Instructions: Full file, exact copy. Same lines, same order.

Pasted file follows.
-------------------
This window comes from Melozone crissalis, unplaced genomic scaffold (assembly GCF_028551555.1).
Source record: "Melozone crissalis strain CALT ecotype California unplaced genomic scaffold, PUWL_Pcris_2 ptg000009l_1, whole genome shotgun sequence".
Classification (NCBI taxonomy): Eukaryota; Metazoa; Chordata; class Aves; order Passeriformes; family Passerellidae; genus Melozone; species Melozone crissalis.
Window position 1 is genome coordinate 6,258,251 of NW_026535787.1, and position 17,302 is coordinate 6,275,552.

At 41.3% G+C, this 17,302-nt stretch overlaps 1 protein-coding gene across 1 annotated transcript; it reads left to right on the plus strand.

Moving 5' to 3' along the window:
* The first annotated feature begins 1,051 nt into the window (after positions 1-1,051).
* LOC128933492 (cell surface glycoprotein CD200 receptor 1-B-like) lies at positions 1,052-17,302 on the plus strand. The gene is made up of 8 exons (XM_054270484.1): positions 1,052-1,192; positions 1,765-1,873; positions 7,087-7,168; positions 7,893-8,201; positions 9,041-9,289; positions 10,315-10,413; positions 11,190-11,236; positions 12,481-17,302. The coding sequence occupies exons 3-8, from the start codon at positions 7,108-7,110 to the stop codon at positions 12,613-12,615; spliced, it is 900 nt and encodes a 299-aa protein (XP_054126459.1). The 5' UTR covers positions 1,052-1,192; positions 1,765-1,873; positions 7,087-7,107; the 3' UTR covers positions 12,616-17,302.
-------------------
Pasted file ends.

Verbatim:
This window comes from Melozone crissalis, unplaced genomic scaffold (assembly GCF_028551555.1).
Source record: "Melozone crissalis strain CALT ecotype California unplaced genomic scaffold, PUWL_Pcris_2 ptg000009l_1, whole genome shotgun sequence".
Classification (NCBI taxonomy): Eukaryota; Metazoa; Chordata; class Aves; order Passeriformes; family Passerellidae; genus Melozone; species Melozone crissalis.
Window position 1 is genome coordinate 6,258,251 of NW_026535787.1, and position 17,302 is coordinate 6,275,552.

At 41.3% G+C, this 17,302-nt stretch overlaps 1 protein-coding gene across 1 annotated transcript; it reads left to right on the plus strand.

Moving 5' to 3' along the window:
* The first annotated feature begins 1,051 nt into the window (after positions 1-1,051).
* LOC128933492 (cell surface glycoprotein CD200 receptor 1-B-like) lies at positions 1,052-17,302 on the plus strand. The gene is made up of 8 exons (XM_054270484.1): positions 1,052-1,192; positions 1,765-1,873; positions 7,087-7,168; positions 7,893-8,201; positions 9,041-9,289; positions 10,315-10,413; positions 11,190-11,236; positions 12,481-17,302. The coding sequence occupies exons 3-8, from the start codon at positions 7,108-7,110 to the stop codon at positions 12,613-12,615; spliced, it is 900 nt and encodes a 299-aa protein (XP_054126459.1). The 5' UTR covers positions 1,052-1,192; positions 1,765-1,873; positions 7,087-7,107; the 3' UTR covers positions 12,616-17,302.